Normal Winchester pat. on tang, New Haven, Conn, and cal. on barrel etc. But ahead of rear sight it
states- BROWNING BROS. CO., SALT LAKE, U. This rifle has seen much use and has character
abound, from the notches on the stock to the shortened barrel and half-tube. What is the
significance of the Browning markings? Is this rare or important to history? Do they add value? Any
information to my research would be helpful. Thank-you
Answer: Tim- John M. Browning received Winchester firearms from Winchester
as part payment of the royalties for his invention of numerous Winchester guns (such as the model
1885 single shot, 1886, 1892 and 1894 lever actions and 1893 and 1897 pump shotguns to name a
few). It is believed that all of those, and perhaps others bought as regular inventory to stock their
stores in Ogden and Salt Lake City, Utah, were marked with the company name. Markings are
usually located on the top of the barrel near the rear sight. The company name went through several
variations in name, address and Utah or Utah Territory abbreviation. Mike Carrick, writing in the
Gun Report, had a brief study of these variations a few months ago. I believe he is working on an
expanded analysis of these Browning markings which will appear in the future.
In my opinion the Browning markings are quite interesting and should add a premium to collectors.
However, in the well used condition of your gun, I am not sure how much that would be. Obviously
a "condition collector" would be turned off, but someone who likes representative hunting arms may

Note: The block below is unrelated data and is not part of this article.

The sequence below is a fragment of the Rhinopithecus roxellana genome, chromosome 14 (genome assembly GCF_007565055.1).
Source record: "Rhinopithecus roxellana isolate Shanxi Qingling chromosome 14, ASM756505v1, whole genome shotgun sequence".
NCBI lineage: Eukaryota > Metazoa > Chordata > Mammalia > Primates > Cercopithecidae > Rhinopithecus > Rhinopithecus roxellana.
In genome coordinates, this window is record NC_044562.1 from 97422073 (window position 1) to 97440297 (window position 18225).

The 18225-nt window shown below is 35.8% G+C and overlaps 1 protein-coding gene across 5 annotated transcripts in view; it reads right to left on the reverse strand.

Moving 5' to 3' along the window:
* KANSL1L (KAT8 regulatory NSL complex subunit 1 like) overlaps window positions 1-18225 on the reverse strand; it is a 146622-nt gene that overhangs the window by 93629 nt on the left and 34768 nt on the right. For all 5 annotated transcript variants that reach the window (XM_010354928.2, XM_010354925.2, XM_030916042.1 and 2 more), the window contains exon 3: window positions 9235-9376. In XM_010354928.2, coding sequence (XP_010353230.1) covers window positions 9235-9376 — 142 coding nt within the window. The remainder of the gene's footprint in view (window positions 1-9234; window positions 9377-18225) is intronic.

find this one fascinating. It obviously entered the field somewhere in the Utah/Rocky Mountain
region, and has seen hard use. John M. Browning would have been glad to see his guns used, and
enjoyed, rather than locked up and never used. John Spangler
# 13183 -
Hopkins & Allen Shotgun
By way of purchasing a High Wall Winchester, I came across a Hopkins & Allen 20 guage double
barrel shotgun. It seems to be in good working order. The bores are bright and smooth but the
exterior finish is a bit rough. No deep pitting but hazed over with corrosion. The asking price is
$200.00. I am interested in purchasing the gun but only if it can be refinished. Your thoughts?
Answer: Bill- H&A went out of business in 1918, and
many of their guns were for black powder only, so I would never shoot this one myself. H&A quality
was sort of mediocre, and I think $200 would be extreme top dollar for the gun you describe. Add
another $100 or more to refinish it and you have a lot of money invested in a gun that few people
would buy at any price. I would save my money and go find a double made by Stevens or L.C.
Smith, or Fulton instead. John Spangler
# 13266 -
Rusty Jukar Revolver Value
I did see your answer to Dannie, but not sure if the price would be the same or less, with different
serial numbers. I have had this gun since about 1972. Thank you for your time
Answer: Doreen, we appreciate you taking the time to check previous answers
before submitting your question. With this in mind, I am sorry that I am not able to tell you that you
have a real treasure. If anything your Junkar may be worth less than Dannie's revolver is because of
the rusty condition that you mention. Marc
# 13264 -
Old Chattanooga Shotgun
Not Sure -
''Model 1885'' -
12 Gauge -
I can make out: Chattanooga, Tennessee'' maybe the manufacturers name is ''Van Nuys'' or Van
Hoys. The markings are really faded. I am trying to identify the manufacturer of a 12 gauge shotgun
that I inherited. The markings are very worn, and I can make out the words ''Chattanooga,
Tennessee'' and I think it says ''Van Nuys and co.'' Or Van Hoys??????Any information on shotgun
manufacturers in the late 1880's in Chattanooga, Tennessee would be greatly
Answer: Bill, I do not have any information on this
firearm, and since I can not examine it in person, I do not know hat kind of quality it was